Mackinaw City Vacation, Explore Mackinaw City | Mackinaw Area Visitors Bureau

Gangster John Dillinger Escaped the Heat (and Cooled His Heels) in the Straits of Mackinac Prior to Chicago Shooting Death

The Great Lake region is rich with gangster history, steeped in the Prohibition era of the 1920s and early 1930s. Of course, when one things of mafia leaders, Al Capone immediately comes to mind. But, another leader in underground crime was John Herbert Dillinger (born June 22, 1903 in the Oak Hill section of Indianapolis)…who apparently fled to the Straits of Mackinac (specifically, to Bois Blanc Island in northern Lake Huron, about a dozen miles east of Mackinaw City).

Bois Blanc Island (sometimes referred to as Boblo Island despite complaints from people downstate who are familiar with the Boblo Island Amusement Park in Bois Blanc, Canada, in the Detroit River) is an island in Lake Huron in the southernmost part of Mackinac County. At about 34-square miles, the island is 12 miles long and six miles long.

According to a blog post on, it is “alleged that a cabin hidden deep in the woods of Bois Blanc had once been the hideout of none other than Public Enemy Number One, notorious Chicago gangster John Dillinger. As the story goes, John Dillinger underwent plastic surgery in 1934 to disguise his identity and evade capture, and while he was recovering from this surgery he hid out for several months in a log cabin somewhere in northern Michigan.’ Local tell maintains that this hideout was in fact situated on Bois Blanc Island itself, at the eastern extent of Twin Lake, where the ruins of three log cabins are still visible today.”

Although the writer won’t disclose exactly where the remains of the hideout are located, it is noted that it is “covered in moss in a shaded glen of spruces next to a cedar swamp.”

The blog goes on to say “that if there was any truth to Dillinger’s residence on Bois Blanc, those living on the island at that time have taken the secret to their graves, as island people are naturally reticent, and loathe to meddle in the affairs of others. Another factor was the bootlegging trade, in which many islanders had allegedly been complicit. During Prohibition, there was money to be made in moving illegal booze, and many otherwise legitimate folk had a hand in keeping the spigot flowing, especially if they already made their living on the water, and needed to make ends meet. Why would they rat-out Dillinger if it would bring the attention of the law to their island and potentially to their own less-than-legal actions? Not to mention the mob might take its own retribution upon anyone who snitched on them.”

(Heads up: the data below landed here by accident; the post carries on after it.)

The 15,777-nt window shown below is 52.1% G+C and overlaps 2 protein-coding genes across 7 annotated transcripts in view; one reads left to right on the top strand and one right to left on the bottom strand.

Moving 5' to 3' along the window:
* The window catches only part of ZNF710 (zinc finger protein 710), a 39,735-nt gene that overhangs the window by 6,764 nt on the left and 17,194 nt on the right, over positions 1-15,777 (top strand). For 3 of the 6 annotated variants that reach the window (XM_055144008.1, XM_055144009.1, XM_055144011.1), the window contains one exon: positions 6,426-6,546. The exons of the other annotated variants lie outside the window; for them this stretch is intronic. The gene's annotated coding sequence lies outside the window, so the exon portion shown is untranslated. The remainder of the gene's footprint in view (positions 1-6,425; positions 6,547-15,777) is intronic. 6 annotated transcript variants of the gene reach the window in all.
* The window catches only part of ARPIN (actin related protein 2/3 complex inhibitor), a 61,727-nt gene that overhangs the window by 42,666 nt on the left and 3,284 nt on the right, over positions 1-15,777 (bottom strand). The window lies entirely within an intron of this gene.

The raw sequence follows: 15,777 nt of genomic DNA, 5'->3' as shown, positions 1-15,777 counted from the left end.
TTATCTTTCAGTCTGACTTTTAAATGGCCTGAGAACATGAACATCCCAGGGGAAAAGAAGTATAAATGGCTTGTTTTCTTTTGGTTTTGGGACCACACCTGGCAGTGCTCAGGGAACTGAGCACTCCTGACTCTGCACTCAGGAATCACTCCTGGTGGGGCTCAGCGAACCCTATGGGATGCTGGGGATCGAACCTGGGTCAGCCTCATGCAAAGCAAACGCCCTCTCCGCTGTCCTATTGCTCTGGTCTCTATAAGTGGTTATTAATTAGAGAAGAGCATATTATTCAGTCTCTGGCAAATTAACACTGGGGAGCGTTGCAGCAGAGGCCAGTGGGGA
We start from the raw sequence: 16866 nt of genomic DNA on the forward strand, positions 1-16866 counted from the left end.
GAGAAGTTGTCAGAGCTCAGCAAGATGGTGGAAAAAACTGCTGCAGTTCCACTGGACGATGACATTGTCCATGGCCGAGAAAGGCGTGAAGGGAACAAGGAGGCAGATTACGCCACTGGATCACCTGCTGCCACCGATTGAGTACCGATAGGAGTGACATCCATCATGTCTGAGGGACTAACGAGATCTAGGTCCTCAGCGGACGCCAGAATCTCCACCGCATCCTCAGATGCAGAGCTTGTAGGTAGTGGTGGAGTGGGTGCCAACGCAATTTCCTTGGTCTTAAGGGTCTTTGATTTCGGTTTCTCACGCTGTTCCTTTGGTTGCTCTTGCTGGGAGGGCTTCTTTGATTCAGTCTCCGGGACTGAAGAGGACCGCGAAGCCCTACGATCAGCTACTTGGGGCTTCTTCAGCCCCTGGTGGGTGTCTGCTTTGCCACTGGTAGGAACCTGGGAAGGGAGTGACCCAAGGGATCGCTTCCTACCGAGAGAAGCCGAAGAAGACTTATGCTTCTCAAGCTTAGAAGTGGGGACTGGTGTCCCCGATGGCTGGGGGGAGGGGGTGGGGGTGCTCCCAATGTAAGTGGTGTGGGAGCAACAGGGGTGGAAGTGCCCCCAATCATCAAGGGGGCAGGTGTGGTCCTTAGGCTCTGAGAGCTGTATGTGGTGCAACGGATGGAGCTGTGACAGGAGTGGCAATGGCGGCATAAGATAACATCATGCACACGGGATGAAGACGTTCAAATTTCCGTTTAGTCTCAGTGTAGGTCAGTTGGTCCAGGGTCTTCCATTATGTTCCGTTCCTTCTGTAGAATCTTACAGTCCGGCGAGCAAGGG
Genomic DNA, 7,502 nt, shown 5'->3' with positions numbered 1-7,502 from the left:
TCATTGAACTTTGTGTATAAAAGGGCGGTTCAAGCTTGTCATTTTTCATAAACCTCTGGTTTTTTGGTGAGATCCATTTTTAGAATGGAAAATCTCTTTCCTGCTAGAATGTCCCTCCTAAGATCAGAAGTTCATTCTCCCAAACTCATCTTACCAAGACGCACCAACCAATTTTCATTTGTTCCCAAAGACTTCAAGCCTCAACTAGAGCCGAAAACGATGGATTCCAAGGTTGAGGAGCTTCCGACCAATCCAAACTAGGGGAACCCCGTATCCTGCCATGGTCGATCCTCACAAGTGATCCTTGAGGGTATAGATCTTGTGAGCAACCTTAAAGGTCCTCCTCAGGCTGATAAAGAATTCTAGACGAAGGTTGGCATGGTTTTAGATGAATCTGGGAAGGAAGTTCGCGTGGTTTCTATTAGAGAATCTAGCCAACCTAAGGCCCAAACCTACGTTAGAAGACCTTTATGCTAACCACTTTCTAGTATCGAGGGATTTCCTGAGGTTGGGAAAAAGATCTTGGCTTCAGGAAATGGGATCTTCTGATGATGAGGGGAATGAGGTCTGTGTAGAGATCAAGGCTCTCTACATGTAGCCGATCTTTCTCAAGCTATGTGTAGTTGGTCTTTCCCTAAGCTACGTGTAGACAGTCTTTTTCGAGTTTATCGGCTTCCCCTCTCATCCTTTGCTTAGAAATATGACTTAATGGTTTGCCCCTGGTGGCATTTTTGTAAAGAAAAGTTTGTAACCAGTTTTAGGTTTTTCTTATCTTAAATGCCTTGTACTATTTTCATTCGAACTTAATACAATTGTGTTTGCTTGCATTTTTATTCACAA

FBI records note that “Dillinger, whose name once dominated the headlines, was a notorious and vicious thief. From September 1933 until July 1934, he and his violent gang terrorized the Midwest, killing 10 men, wounding 7 others, robbing banks and police arsenals, and staging 3 jail breaks—killing a sheriff during one and wounding 2 guards in another.”

Dillinger was shot and killed in an alley next to the Biograph Theater in Chicago on the evening of July 22, 1934. This past summer, 85 years after Dillinger was buried in a family plot at the Crown Hill Cemetery in Indianapolis, his nephew and niece (Mike and Carol Thompson) have filed a permit with the Indiana State Department of Health to exhume the body. They question whether the person shot on that infamous day in Chicago (and subsequently buried in Indiana) is in fact the notorious gangster and they want to conduct DNA testing to determine the actual identity of the body. The state approved the request, but the cemetery is fighting it to preserve the integrity of the site. A court battle continues…

For more about rum running, gangsters and Prohibition in the Straits of Mackinac, read “Mackinaw City at the Heart of Northern Michigan Rum Running” by author Russell M. Magnaghi.